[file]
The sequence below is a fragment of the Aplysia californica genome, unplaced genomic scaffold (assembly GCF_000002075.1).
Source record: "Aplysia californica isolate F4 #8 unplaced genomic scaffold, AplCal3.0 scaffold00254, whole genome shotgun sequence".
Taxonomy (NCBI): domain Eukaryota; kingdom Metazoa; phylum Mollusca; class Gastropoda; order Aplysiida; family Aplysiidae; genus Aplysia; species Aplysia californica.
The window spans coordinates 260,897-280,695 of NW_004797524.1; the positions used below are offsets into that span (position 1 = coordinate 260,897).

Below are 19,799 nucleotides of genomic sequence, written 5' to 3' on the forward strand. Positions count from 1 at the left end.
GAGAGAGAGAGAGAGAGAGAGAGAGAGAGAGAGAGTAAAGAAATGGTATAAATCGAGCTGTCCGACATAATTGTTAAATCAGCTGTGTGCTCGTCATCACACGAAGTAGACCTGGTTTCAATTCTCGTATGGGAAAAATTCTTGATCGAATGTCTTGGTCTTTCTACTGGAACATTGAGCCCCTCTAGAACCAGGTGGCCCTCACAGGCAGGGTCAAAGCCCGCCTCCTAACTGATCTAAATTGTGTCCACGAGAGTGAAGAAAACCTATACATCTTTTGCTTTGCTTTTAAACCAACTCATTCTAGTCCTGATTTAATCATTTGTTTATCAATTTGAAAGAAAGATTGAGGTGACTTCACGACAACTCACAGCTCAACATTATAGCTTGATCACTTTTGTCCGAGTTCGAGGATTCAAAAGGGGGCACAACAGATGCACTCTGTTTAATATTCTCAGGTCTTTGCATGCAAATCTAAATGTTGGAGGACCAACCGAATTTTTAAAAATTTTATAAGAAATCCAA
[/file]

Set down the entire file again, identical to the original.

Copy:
The sequence below is a fragment of the Aplysia californica genome, unplaced genomic scaffold (assembly GCF_000002075.1).
Source record: "Aplysia californica isolate F4 #8 unplaced genomic scaffold, AplCal3.0 scaffold00254, whole genome shotgun sequence".
Taxonomy (NCBI): domain Eukaryota; kingdom Metazoa; phylum Mollusca; class Gastropoda; order Aplysiida; family Aplysiidae; genus Aplysia; species Aplysia californica.
The window spans coordinates 260,897-280,695 of NW_004797524.1; the positions used below are offsets into that span (position 1 = coordinate 260,897).

Below are 19,799 nucleotides of genomic sequence, written 5' to 3' on the forward strand. Positions count from 1 at the left end.
GAGAGAGAGAGAGAGAGAGAGAGAGAGAGAGAGAGTAAAGAAATGGTATAAATCGAGCTGTCCGACATAATTGTTAAATCAGCTGTGTGCTCGTCATCACACGAAGTAGACCTGGTTTCAATTCTCGTATGGGAAAAATTCTTGATCGAATGTCTTGGTCTTTCTACTGGAACATTGAGCCCCTCTAGAACCAGGTGGCCCTCACAGGCAGGGTCAAAGCCCGCCTCCTAACTGATCTAAATTGTGTCCACGAGAGTGAAGAAAACCTATACATCTTTTGCTTTGCTTTTAAACCAACTCATTCTAGTCCTGATTTAATCATTTGTTTATCAATTTGAAAGAAAGATTGAGGTGACTTCACGACAACTCACAGCTCAACATTATAGCTTGATCACTTTTGTCCGAGTTCGAGGATTCAAAAGGGGGCACAACAGATGCACTCTGTTTAATATTCTCAGGTCTTTGCATGCAAATCTAAATGTTGGAGGACCAACCGAATTTTTAAAAATTTTATAAGAAATCCAA